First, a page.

And he is sure in his position, for he both hums and writes the score—

This man for whom less always, always equals Moore.


He lives a life of Wein and Roses, unaware of the threat he poses,

For the world to him is made of trophies to acquire and to store.

Before him goes an air of foreboding, for he dreams of having, knowing

And in secret taking, groping the angel named Lenore.

And now he stands in the darkness brooding, waiting, at our door

For us to tell the craven: “nevermore.”


Bus Connection: A Confession

We’ve not known each other for a while now, and I…I need to not say what I think you’re thinking too: what we have on the bus is special.

Everyday, you sit next to me because we get off at the same stop. Some would say this is just convenience, but it’s more than that, and I’m certain you might feel the same way. Or I least I think so. I’m not sure because we’ve never spoken. Or made eye contact. Or directly acknowledged the other’s existence. But who needs words when we finish each other’s…COMMUTE, yes, see,  I was just about to say that!

You get me. I know where I stand with you: I don’t have to worry about letting the other person out, or getting stuck in the press of pre-caffeinated commuters as I try to squeeze past a soul-dead office worker lost in an individual playlist before the doors close and we cross the bridge. If I’m in a different seat because a stranger who’s obviously just riding the bus this one time–because if they were a regular, they’d know that’s my seat, since I sit there everyday–you sit next to me anyway. Because we don’t have to think when we’re together: I can be as mindless as a cow running on muscle memory, just barely aware of my surroundings as I shuffle from one pasture to the next, coming to only when I reach my destination.

Without you, I might have to engage with the outside world, but because you are there, covering my right flank and ensuring I don’t have to interact with a foreign element, I can dwell on what day I should buy a burrito for dinner, and life questions like: “if Commander Data’s hair does grow, as is suggested in “Birthright, Part 1” (TNG Season 6, episode 16), does he ever need a haircut? How much is a haircut on the Enterprise, anyway? I know they don’t use money, but some cultures do, so, what, do they just give free haircuts to visiting races who do you use money? How does that economic system even work?” That’s a good question, and I have you to thank for it. And I’m sure if we talked you’d tell me the same thing, if you’re even the kind of person who notices things like that. Who can say? You don’t look up from your book until the bus stops.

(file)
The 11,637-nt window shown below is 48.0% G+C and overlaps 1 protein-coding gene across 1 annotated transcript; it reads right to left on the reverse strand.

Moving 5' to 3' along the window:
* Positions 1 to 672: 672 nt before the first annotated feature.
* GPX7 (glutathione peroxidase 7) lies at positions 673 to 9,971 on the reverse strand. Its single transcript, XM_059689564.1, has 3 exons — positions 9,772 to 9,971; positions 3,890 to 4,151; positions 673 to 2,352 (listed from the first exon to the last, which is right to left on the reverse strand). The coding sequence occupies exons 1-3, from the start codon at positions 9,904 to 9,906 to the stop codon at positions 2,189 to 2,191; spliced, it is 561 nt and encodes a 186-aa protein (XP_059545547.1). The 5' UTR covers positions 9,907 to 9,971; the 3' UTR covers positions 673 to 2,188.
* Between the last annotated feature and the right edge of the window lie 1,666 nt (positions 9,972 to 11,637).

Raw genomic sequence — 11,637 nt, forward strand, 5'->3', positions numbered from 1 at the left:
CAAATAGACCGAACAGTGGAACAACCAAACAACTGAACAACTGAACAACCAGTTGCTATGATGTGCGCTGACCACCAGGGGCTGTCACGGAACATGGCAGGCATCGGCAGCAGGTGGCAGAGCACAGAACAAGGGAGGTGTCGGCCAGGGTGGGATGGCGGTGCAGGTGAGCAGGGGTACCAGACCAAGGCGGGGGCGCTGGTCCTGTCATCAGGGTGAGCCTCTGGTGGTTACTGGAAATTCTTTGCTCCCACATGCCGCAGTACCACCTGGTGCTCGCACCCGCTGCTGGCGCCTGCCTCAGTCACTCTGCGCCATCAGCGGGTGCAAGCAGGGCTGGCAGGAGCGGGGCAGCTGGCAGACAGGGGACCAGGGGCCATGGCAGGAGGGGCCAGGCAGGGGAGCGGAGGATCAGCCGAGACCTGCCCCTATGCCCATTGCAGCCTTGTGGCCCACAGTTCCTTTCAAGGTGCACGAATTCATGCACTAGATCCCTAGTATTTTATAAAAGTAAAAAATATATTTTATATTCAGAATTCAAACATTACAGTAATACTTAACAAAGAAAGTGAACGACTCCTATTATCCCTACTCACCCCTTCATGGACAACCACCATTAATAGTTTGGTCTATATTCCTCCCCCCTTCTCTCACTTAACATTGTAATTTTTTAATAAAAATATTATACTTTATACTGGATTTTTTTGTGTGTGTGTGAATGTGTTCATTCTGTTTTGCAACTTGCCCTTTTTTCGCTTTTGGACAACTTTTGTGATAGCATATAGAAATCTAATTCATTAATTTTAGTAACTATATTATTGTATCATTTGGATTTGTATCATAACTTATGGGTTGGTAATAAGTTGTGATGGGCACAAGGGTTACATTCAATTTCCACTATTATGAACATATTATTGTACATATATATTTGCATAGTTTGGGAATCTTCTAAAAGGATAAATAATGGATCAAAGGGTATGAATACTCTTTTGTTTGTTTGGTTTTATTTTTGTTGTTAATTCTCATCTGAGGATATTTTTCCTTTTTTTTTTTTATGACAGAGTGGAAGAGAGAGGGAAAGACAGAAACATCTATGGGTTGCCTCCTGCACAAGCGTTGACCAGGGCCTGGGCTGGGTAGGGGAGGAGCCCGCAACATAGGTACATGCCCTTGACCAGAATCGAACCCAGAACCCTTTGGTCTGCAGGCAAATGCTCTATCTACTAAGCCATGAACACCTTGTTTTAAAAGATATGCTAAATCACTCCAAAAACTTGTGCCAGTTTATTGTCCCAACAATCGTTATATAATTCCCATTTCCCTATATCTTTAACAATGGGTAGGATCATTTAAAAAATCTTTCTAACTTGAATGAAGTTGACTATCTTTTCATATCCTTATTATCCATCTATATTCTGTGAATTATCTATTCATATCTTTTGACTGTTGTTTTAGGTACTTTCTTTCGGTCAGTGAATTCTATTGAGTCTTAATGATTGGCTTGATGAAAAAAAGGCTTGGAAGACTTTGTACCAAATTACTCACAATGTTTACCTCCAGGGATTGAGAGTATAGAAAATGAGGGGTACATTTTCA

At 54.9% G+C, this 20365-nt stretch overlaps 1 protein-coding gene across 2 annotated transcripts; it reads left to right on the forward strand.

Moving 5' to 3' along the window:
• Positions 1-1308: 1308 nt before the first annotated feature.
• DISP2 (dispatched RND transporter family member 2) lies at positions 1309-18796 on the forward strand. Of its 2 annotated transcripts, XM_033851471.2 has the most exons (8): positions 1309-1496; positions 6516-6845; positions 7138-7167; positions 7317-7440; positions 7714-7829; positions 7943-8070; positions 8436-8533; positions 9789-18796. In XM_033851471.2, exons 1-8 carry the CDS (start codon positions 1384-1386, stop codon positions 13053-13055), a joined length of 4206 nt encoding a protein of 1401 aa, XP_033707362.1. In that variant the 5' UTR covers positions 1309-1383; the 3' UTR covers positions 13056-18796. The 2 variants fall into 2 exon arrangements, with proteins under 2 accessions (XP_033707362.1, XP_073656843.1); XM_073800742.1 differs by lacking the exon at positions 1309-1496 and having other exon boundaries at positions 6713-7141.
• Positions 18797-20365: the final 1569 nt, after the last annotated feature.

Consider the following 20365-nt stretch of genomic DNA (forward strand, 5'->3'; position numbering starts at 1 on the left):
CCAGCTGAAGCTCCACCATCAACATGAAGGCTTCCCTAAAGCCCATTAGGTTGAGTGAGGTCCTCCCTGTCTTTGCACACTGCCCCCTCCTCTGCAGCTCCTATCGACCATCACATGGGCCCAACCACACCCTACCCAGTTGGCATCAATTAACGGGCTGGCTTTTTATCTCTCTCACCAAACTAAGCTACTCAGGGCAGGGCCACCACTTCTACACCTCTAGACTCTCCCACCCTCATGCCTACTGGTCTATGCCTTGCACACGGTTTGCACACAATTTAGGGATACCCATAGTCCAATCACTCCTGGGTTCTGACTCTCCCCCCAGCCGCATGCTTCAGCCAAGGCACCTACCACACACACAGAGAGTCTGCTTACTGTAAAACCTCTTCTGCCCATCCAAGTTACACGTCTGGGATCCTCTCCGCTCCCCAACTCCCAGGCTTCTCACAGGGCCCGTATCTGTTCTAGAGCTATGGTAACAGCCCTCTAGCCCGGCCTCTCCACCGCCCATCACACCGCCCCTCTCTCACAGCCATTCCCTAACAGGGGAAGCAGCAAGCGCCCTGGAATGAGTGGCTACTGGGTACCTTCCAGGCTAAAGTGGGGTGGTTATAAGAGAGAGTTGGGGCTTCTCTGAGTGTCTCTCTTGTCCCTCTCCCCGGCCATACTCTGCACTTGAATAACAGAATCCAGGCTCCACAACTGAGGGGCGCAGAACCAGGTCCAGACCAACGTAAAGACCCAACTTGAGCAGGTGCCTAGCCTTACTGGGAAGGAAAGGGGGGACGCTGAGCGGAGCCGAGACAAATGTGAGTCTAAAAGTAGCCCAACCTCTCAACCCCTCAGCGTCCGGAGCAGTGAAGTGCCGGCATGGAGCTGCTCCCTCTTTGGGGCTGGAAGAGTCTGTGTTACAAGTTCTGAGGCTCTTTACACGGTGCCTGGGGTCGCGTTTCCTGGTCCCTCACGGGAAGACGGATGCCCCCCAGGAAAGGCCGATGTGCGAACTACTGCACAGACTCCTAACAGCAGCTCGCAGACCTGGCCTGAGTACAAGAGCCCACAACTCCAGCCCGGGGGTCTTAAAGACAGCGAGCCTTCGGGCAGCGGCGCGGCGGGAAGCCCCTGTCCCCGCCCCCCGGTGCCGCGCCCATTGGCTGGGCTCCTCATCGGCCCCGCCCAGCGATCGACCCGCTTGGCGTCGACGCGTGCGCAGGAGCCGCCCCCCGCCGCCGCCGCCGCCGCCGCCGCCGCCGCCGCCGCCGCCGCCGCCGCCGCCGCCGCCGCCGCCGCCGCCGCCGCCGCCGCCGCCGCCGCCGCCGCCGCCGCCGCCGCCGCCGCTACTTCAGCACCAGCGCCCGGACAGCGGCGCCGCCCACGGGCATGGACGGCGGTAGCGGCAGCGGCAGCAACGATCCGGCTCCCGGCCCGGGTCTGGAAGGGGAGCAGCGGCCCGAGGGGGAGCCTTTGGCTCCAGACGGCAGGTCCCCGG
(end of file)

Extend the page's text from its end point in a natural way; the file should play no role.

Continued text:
But I know how we work. And yes, Shiny-Haired Girl’s mithril locks are mesmerizing as I stare at the wipers lurching across the windshield four rows up, but that’s just a distraction, a dalliance, a passing daydream.

The two of us, we’re different: we share absolutely nothing. And that’s really something.


The Who, What, When, Where, and Hawaiian

Since this is my first post, and first impressions pushed to the bottom of a page by new posts are the most important, I’d like to take a minute to discuss something dear to absolutely no one’s heart: Hawaiian pizza.

It’s an ignominious pie, the target of the kind of pop culture derision reserved for a select group of outsider obsessions like the word “moist,” dad jokes, and political centrism. In The Good Place, it’s the official pizza in Hell, and even the President of Iceland took a break from his busy schedule of declining nouns in early 2017 to declare that he was “fundamentally opposed to putting pineapple on top of a pizza,” and that he would forbid it with the power of his office if he had the authority to do so. And of course there’s nothing wrong with disliking, or even hating, Hawaiian pizza on a personal level. To each their own, and if you’re going to make questionable dietary choices, you might as well be certain about them. But why the cultural pile-on in an age when pizza has long since shed the dictates of salami and shredded cheese, when one can encounter autumn squash pizzas, or Indian-themed pies with potatoes, chickpeas, and collard greens (it was delicious)? What’s so wrong about pineapple and ham? If the experience of wearing a Halloween costume when no one else is dressed up were a food, it’d be Hawaiian pizza, and because I apparently having nothing better to write about, and you obviously have nothing better to read about, let’s pick this apart, shall we?